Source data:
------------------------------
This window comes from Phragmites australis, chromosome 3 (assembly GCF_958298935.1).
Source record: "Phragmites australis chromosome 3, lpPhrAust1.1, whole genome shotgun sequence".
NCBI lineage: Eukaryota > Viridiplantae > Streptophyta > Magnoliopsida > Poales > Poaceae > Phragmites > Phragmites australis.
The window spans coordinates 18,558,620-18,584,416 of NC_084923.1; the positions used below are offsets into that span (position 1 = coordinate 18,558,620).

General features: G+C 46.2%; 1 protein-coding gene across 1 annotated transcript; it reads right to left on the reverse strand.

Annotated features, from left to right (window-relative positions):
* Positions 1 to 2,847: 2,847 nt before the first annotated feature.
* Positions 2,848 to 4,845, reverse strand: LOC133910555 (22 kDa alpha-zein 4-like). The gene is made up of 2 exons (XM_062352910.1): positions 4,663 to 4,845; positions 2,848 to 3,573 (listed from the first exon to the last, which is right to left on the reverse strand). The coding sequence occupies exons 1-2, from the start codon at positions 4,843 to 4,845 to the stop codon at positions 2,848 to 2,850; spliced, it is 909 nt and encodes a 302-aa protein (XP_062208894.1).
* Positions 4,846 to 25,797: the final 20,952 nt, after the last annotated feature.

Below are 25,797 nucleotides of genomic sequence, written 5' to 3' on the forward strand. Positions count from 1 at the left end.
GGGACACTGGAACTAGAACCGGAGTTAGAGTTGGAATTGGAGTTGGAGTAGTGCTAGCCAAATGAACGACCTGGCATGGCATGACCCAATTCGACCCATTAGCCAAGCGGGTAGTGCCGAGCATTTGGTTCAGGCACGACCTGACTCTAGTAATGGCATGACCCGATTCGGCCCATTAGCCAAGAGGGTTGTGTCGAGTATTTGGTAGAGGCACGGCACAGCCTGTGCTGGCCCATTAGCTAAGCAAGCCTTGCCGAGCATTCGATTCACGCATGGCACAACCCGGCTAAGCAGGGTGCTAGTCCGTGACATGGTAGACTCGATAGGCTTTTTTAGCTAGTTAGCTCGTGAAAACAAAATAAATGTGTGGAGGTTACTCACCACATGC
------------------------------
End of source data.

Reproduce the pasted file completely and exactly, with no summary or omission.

This window comes from Phragmites australis, chromosome 3 (assembly GCF_958298935.1).
Source record: "Phragmites australis chromosome 3, lpPhrAust1.1, whole genome shotgun sequence".
NCBI lineage: Eukaryota > Viridiplantae > Streptophyta > Magnoliopsida > Poales > Poaceae > Phragmites > Phragmites australis.
The window spans coordinates 18,558,620-18,584,416 of NC_084923.1; the positions used below are offsets into that span (position 1 = coordinate 18,558,620).

General features: G+C 46.2%; 1 protein-coding gene across 1 annotated transcript; it reads right to left on the reverse strand.

Annotated features, from left to right (window-relative positions):
* Positions 1 to 2,847: 2,847 nt before the first annotated feature.
* Positions 2,848 to 4,845, reverse strand: LOC133910555 (22 kDa alpha-zein 4-like). The gene is made up of 2 exons (XM_062352910.1): positions 4,663 to 4,845; positions 2,848 to 3,573 (listed from the first exon to the last, which is right to left on the reverse strand). The coding sequence occupies exons 1-2, from the start codon at positions 4,843 to 4,845 to the stop codon at positions 2,848 to 2,850; spliced, it is 909 nt and encodes a 302-aa protein (XP_062208894.1).
* Positions 4,846 to 25,797: the final 20,952 nt, after the last annotated feature.

Below are 25,797 nucleotides of genomic sequence, written 5' to 3' on the forward strand. Positions count from 1 at the left end.
GGGACACTGGAACTAGAACCGGAGTTAGAGTTGGAATTGGAGTTGGAGTAGTGCTAGCCAAATGAACGACCTGGCATGGCATGACCCAATTCGACCCATTAGCCAAGCGGGTAGTGCCGAGCATTTGGTTCAGGCACGACCTGACTCTAGTAATGGCATGACCCGATTCGGCCCATTAGCCAAGAGGGTTGTGTCGAGTATTTGGTAGAGGCACGGCACAGCCTGTGCTGGCCCATTAGCTAAGCAAGCCTTGCCGAGCATTCGATTCACGCATGGCACAACCCGGCTAAGCAGGGTGCTAGTCCGTGACATGGTAGACTCGATAGGCTTTTTTAGCTAGTTAGCTCGTGAAAACAAAATAAATGTGTGGAGGTTACTCACCACATGC